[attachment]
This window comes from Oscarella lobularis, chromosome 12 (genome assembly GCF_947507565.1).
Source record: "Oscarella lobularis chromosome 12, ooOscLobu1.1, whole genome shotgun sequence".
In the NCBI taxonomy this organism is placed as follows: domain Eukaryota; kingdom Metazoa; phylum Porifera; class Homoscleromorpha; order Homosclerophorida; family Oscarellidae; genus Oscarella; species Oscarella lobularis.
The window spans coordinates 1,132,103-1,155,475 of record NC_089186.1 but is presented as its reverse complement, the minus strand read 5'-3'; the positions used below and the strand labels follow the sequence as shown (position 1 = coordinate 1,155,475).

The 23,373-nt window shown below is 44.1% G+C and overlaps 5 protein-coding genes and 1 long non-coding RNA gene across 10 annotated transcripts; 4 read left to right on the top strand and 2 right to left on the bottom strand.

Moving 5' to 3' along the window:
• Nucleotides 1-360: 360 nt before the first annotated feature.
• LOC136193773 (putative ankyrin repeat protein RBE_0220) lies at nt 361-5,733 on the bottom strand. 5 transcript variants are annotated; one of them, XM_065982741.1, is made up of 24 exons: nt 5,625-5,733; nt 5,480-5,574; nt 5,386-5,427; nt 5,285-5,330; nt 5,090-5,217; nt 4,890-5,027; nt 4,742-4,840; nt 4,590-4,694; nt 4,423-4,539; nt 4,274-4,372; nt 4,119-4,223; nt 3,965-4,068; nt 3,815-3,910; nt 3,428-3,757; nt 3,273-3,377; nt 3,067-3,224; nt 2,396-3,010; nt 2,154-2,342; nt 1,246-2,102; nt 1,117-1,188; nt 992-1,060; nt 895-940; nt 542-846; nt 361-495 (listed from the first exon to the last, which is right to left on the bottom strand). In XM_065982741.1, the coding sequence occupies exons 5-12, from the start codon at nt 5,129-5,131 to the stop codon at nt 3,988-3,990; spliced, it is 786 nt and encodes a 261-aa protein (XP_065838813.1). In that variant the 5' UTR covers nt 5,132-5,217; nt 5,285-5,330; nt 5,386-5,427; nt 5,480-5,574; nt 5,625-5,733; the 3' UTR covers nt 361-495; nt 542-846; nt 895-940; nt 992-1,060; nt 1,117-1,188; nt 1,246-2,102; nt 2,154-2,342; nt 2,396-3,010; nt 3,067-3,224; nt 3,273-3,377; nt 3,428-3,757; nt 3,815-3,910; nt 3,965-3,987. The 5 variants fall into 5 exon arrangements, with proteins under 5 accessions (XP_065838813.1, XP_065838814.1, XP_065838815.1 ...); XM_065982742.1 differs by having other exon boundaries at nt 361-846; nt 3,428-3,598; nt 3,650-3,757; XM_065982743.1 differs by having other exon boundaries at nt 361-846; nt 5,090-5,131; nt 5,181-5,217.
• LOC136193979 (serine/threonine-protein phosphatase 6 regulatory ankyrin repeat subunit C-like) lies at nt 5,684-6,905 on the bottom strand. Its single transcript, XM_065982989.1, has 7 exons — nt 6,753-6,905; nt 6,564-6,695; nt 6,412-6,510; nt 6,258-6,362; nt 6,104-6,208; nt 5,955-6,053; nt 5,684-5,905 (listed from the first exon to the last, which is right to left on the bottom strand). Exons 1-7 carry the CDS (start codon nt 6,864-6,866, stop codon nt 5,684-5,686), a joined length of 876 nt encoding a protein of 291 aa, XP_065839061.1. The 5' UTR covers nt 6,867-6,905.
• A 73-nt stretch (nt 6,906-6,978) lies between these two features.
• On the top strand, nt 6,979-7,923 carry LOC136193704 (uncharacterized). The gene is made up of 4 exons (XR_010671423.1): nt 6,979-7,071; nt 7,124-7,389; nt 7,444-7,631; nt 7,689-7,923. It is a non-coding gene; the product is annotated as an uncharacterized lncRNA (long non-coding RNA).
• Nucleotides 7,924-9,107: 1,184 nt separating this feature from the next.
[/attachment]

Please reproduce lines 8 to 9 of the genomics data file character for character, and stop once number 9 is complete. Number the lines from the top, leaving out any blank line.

• LOC136193773 (putative ankyrin repeat protein RBE_0220) lies at nt 361-5,733 on the bottom strand. 5 transcript variants are annotated; one of them, XM_065982741.1, is made up of 24 exons: nt 5,625-5,733; nt 5,480-5,574; nt 5,386-5,427; nt 5,285-5,330; nt 5,090-5,217; nt 4,890-5,027; nt 4,742-4,840; nt 4,590-4,694; nt 4,423-4,539; nt 4,274-4,372; nt 4,119-4,223; nt 3,965-4,068; nt 3,815-3,910; nt 3,428-3,757; nt 3,273-3,377; nt 3,067-3,224; nt 2,396-3,010; nt 2,154-2,342; nt 1,246-2,102; nt 1,117-1,188; nt 992-1,060; nt 895-940; nt 542-846; nt 361-495 (listed from the first exon to the last, which is right to left on the bottom strand). In XM_065982741.1, the coding sequence occupies exons 5-12, from the start codon at nt 5,129-5,131 to the stop codon at nt 3,988-3,990; spliced, it is 786 nt and encodes a 261-aa protein (XP_065838813.1). In that variant the 5' UTR covers nt 5,132-5,217; nt 5,285-5,330; nt 5,386-5,427; nt 5,480-5,574; nt 5,625-5,733; the 3' UTR covers nt 361-495; nt 542-846; nt 895-940; nt 992-1,060; nt 1,117-1,188; nt 1,246-2,102; nt 2,154-2,342; nt 2,396-3,010; nt 3,067-3,224; nt 3,273-3,377; nt 3,428-3,757; nt 3,815-3,910; nt 3,965-3,987. The 5 variants fall into 5 exon arrangements, with proteins under 5 accessions (XP_065838813.1, XP_065838814.1, XP_065838815.1 ...); XM_065982742.1 differs by having other exon boundaries at nt 361-846; nt 3,428-3,598; nt 3,650-3,757; XM_065982743.1 differs by having other exon boundaries at nt 361-846; nt 5,090-5,131; nt 5,181-5,217.
• LOC136193979 (serine/threonine-protein phosphatase 6 regulatory ankyrin repeat subunit C-like) lies at nt 5,684-6,905 on the bottom strand. Its single transcript, XM_065982989.1, has 7 exons — nt 6,753-6,905; nt 6,564-6,695; nt 6,412-6,510; nt 6,258-6,362; nt 6,104-6,208; nt 5,955-6,053; nt 5,684-5,905 (listed from the first exon to the last, which is right to left on the bottom strand). Exons 1-7 carry the CDS (start codon nt 6,864-6,866, stop codon nt 5,684-5,686), a joined length of 876 nt encoding a protein of 291 aa, XP_065839061.1. The 5' UTR covers nt 6,867-6,905.